Thursday, April 16, 2020,22:47
DSE arrangements seen as 'acceptable' and 'thoughtful'
By Kathy Zhang
Thursday, April 16, 2020, 22:47 By Kathy Zhang

In this undated photograph, students take the Hong Kong Diploma of Secondary Education Examination (HKDSE). (PHOTO PROVIDED TO CHINA DAILY)

HONG KONG - Secondary school principals and senior students sitting this year’s Hong Kong Diploma of Secondary Education (HKDSE) examination praised new arrangements for the test as “acceptable” and “thoughtful”.

The comments came a day after the Education Bureau (EDB) announced that the HKDSE - Hong Kong’s college entrance examination - will go ahead on April 24 as scheduled.

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It is convenient for universities, secondary schools, examinees and parents to prepare in advance for any possible change and make plans accordingly

Tang Fei, Principal, Heung To Secondary School

The EDB also shared three alternative options in case of a contingency. Those include further delaying the tests to May 22, or to June 11, or canceling them altogether in a worst-case scenario.

Originally scheduled to be held on March 27, the tests were rescheduled for April 24 amid a fast worsening novel coronavirus outbreak.

Yuen Kwok-ming, principal of Caritas Tuen Mun Marden Foundation Secondary School, said it is acceptable that the HKDSE exams will begin on April 24 as Hong Kong was recently seeing single-digit confirmed cases and candidates who had been preparing for the exams under immense pressure would not want it to be delayed again.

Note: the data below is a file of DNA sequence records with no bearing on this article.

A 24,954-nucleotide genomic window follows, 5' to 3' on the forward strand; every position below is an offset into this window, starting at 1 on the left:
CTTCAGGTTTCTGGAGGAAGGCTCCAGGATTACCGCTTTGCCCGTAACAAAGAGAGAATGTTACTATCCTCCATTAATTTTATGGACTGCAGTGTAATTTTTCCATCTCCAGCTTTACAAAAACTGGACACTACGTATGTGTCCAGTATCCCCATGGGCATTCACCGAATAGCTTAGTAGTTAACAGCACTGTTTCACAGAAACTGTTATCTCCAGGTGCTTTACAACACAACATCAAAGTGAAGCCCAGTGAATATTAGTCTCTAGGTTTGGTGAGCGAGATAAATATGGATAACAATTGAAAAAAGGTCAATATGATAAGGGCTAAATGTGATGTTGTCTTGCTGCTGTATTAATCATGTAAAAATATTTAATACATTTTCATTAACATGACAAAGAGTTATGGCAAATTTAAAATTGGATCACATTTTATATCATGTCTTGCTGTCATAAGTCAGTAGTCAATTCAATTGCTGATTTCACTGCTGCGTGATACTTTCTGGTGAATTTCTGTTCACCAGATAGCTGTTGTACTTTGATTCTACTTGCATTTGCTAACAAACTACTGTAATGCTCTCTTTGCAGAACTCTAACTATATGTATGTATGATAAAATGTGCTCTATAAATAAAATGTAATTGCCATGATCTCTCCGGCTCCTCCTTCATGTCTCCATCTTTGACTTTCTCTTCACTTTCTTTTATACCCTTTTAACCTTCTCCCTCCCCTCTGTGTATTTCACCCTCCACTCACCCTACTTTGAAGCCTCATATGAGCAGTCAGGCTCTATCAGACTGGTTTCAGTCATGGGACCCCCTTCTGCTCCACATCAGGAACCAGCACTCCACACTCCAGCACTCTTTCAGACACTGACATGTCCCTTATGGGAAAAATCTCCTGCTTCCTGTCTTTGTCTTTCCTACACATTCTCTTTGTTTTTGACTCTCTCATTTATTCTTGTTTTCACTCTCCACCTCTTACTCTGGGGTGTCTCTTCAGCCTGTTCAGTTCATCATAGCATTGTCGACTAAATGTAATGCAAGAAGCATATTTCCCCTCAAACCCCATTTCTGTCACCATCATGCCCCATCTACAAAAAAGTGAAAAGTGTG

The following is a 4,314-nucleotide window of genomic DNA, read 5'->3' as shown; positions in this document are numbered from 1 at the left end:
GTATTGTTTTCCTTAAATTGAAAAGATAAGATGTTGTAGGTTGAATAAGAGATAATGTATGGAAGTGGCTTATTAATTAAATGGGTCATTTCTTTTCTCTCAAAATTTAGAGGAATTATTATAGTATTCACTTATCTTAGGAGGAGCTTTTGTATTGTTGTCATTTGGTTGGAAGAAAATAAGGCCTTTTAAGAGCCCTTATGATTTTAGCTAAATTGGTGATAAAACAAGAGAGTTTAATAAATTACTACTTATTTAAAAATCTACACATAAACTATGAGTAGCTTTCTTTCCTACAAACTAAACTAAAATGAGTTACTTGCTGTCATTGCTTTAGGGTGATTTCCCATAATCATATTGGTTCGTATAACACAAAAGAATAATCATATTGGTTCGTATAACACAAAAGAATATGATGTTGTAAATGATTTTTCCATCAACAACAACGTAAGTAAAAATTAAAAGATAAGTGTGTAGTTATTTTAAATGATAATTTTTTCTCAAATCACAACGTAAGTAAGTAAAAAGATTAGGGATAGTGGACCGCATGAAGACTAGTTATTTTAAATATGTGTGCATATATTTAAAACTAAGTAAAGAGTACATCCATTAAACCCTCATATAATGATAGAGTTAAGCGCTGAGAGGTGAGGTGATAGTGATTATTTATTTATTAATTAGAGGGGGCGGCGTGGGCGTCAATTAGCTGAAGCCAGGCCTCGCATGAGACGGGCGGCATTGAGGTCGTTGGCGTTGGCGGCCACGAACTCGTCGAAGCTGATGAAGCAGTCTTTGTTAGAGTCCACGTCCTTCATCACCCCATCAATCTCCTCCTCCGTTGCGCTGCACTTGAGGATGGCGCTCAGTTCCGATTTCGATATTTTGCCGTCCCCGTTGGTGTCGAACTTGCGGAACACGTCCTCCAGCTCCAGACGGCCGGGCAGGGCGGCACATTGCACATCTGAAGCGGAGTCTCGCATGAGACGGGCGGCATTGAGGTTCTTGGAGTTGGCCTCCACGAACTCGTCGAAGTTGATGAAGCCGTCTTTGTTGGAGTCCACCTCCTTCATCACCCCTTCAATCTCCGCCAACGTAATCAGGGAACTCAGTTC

Tang Fei, principal of Heung To Secondary School (Tseung Kwan O), described the alternative options as tabled by the government as thoughtful. “It is convenient for universities, secondary schools, examinees and parents to prepare in advance for any possible change and make plans accordingly,” Tang said.  

The coronavirus outbreak threw up an unprecedented challenge for both schools and examinees this year. 

Yuen’s school has about 40 DSE candidates this year, including about six Muslim students. 

With the month of Ramadan beginning in late April, it will be a physical ordeal for fasting Muslim examinees as they cannot eat anything during daytime when most of the exams will take place. The exams will continue for at least three weeks. 

Teachers have been deeply caring about students’ wellbeing and are constantly in touch via phone calls, Yuen said.

For DSE examinee Tony Lee, it would be ideal if the DSE started on April 24. In view of the declining number of COVID-19 cases, he believes students’ safety can be ensured with adequate preventive measures.

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It is a “torture” for many DSE examinees this year, as they needed to keep their spirit up for such a long time after the exams had to be postponed, said Lee. They also needed to tweak their revision strategy as per exam arrangement, he said. “I do hope the exams this time can be held smoothly and safely,” Lee said.

Tang is hopeful that the examinees can pull themselves together. He encouraged students to regard the difficulties and burdens brought on by the pandemic as a test and an important life lesson.

Contact the writer at kathyzhang@chinadailyhk